A Play Staged in a Secret Downtown L.A. Warehouse (GO! If It Comes Back!)
Hades (Mark Skeens), Persephone (Casandra Ward) and Orpheus (Zachary Carlisle)
Four Larks, the Australian-American theater company that has been producing "junkyard operas" mainly in Melbourne and San Francisco since 2008, made their Los Angeles debut this past week with a beautifully melancholy Orpheus, a one act suffused with love and mourning, the tenuousness of life and the capriciousness of where life's meaning lies.
It was staged in a secret downtown location - revealed only after tickets had been purchased - in a disused warehouse near to a 10 freeway off-ramp and far from the maddening crowd, so just trying to find the theater served as a prologue of sorts, inducing a vaguely netherworld feeling.
For Orpheus (Zachary Carlisle) was the mythical Greek who descended into the underworld to retrieve his bride Eurydice (Lisa Salvo), felled by snake bite on their wedding day. A gifted musician, he could soothe savage beasts and outperform the Sirens with his song, and that's ultimately how he convinces Hades to let him lead Eurydice back to the land of the living, according to legend. Here, this talent is what paves his way past a comically officious Cerberus, the three-headed hound of hell who guards the gate, one example of how the work's gentle humor found clever expression in its musical sophistication.
But poor Orpheus' quest to find Eurydice has barely begun, and so while prowling through the realm of the dead, he continues on to plumb the depths, meeting along the way a host of sinners: Tantalus (Caitlyn Conlin), starving for eternity as a cluster of grapes dangle just out of his reach; Sisyphus (Max Baumgarten), condemned to forever push a boulder up a hill; and a bratty trio of Danaids (Reuben Liversidge, Cassandra Ward and Mark Skeens), three sisters who as punishment for killing their husbands must fill a water bucket using only a sieve, before finally happening upon the lair of Hades (Mark Skeens), indifferent to the sorrows of mortals and overwhelmed by his filing system.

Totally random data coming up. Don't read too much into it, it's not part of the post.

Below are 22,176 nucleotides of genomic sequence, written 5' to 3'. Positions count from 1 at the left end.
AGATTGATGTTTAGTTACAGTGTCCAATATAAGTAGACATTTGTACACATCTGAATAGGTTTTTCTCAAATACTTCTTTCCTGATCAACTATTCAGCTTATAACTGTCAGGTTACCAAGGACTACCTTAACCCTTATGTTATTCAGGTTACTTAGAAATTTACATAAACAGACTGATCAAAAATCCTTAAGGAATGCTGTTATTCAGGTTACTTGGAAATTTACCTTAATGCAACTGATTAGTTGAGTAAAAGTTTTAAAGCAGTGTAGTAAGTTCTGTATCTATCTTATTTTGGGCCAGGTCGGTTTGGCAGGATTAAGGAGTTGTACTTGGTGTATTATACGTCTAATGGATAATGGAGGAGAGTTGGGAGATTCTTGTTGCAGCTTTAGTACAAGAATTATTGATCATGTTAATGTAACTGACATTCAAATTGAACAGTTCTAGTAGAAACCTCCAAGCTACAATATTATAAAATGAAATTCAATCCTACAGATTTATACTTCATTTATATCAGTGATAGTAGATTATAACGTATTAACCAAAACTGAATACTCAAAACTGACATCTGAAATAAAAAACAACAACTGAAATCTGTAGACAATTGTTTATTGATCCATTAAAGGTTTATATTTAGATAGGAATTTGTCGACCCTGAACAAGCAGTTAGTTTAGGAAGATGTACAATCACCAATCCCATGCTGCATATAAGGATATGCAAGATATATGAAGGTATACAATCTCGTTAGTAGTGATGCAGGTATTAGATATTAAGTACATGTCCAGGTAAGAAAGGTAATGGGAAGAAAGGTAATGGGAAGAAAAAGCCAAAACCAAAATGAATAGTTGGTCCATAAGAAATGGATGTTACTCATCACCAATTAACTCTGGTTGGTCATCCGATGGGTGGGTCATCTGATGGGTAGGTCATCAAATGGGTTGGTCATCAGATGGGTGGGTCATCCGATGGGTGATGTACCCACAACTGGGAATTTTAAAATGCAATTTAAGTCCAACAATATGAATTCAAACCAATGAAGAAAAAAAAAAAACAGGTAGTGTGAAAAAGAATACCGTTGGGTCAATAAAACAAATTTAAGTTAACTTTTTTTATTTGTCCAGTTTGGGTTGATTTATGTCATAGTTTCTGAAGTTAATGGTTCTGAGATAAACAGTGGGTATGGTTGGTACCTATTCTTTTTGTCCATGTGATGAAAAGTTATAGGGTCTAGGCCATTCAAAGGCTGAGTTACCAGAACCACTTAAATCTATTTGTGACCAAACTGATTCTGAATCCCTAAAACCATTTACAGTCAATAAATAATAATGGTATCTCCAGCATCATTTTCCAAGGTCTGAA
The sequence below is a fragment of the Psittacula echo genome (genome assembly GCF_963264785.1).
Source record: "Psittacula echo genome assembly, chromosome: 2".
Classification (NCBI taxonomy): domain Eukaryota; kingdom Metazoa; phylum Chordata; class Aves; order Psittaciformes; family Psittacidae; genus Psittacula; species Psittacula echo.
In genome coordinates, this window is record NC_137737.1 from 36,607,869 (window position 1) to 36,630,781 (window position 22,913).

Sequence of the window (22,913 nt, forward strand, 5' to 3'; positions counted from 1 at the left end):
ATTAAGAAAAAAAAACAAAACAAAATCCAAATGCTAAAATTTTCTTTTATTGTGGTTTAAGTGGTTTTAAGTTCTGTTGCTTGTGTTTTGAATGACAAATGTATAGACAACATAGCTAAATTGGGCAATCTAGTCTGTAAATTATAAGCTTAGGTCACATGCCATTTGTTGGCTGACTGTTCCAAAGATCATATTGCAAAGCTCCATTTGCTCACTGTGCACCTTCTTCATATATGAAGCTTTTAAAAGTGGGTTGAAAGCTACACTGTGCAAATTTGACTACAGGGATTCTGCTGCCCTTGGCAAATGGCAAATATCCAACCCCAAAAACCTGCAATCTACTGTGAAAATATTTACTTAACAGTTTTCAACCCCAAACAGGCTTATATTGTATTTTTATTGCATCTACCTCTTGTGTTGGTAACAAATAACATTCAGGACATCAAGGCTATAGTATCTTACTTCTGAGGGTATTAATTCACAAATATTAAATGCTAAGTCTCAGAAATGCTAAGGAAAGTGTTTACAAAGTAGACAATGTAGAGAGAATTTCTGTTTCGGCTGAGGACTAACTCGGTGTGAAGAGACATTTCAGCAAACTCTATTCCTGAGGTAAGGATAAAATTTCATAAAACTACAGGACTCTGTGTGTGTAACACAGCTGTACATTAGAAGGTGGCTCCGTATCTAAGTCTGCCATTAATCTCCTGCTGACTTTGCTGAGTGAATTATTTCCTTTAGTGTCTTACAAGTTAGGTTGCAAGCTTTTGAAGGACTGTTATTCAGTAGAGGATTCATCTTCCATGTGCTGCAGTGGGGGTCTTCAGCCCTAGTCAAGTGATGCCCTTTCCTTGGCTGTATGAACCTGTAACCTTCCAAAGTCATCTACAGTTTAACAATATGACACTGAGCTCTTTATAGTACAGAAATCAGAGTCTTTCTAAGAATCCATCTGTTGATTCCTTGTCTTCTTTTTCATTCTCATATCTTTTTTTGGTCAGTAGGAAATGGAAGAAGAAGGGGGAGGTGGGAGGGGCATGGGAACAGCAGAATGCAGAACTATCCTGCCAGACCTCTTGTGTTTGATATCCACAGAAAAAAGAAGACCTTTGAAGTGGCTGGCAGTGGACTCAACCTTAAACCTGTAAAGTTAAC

It's a story capably rendered by a troupe of graceful physical performers, all well-utilized by director/choreographers Mat Sweeney and Sebastian Peters-Lazaro's facility for storytelling through poetic tableaux. Clad in fawn-colored costumes designed by Amanda Wing Yee-Lee that at different times evoked shrouds and shades and Depression-era hobos, the cast moved seamlessly through the multiple worlds conjured by the low-fi alchemy of Sebastian Peters-Lazaro's set design, which consisted largely of vintage suitcases, whiskey barrels and buckets and buckets of sand.
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It's unfortunate that the acoustics of an old warehouse are not ideal, and the production was also hampered a bit by the fact that not every voice was powerful enough to support its part. Yet the eclectic, at times modernist-inflected score, which made room for percussively tribal elements, recitatives, lovely ethereal passages and even Broadway-esquee love songs, ensured things remained consistently interesting. Especially of note was Reuben Liversidge's world weary Charon, and how Cassandra Ward and Caitlyn Conlin in particular both shone as an achingly gorgeous Persephone and an over-the-top Tantalus, respectively.
Four Larks, Downtown; Closed April 6. Fourlarks.com.
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